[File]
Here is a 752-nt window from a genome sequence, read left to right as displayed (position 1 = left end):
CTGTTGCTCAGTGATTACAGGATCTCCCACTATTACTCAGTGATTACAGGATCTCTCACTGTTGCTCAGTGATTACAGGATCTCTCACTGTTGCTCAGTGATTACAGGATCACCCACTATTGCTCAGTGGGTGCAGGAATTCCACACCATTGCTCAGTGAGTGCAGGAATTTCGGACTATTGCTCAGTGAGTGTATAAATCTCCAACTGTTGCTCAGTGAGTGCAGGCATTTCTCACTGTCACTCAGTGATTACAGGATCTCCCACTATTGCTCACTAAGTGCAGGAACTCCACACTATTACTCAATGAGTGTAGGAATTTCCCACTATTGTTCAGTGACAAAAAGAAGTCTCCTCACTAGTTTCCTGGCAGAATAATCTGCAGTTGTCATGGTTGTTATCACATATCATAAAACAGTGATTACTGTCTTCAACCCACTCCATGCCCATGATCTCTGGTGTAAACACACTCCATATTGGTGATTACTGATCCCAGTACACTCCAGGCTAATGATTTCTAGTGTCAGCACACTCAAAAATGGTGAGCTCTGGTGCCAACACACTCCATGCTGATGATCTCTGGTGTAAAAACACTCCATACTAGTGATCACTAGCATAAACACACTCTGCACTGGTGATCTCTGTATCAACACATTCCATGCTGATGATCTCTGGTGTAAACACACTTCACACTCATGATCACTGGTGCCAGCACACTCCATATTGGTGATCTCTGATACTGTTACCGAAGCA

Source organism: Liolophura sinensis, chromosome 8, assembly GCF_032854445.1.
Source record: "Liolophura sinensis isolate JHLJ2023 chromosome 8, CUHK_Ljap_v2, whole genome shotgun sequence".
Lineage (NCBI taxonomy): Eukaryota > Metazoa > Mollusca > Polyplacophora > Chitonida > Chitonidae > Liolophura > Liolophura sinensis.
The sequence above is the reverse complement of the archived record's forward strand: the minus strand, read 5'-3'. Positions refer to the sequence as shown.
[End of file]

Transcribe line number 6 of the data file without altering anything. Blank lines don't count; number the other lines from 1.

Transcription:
The sequence above is the reverse complement of the archived record's forward strand: the minus strand, read 5'-3'. Positions refer to the sequence as shown.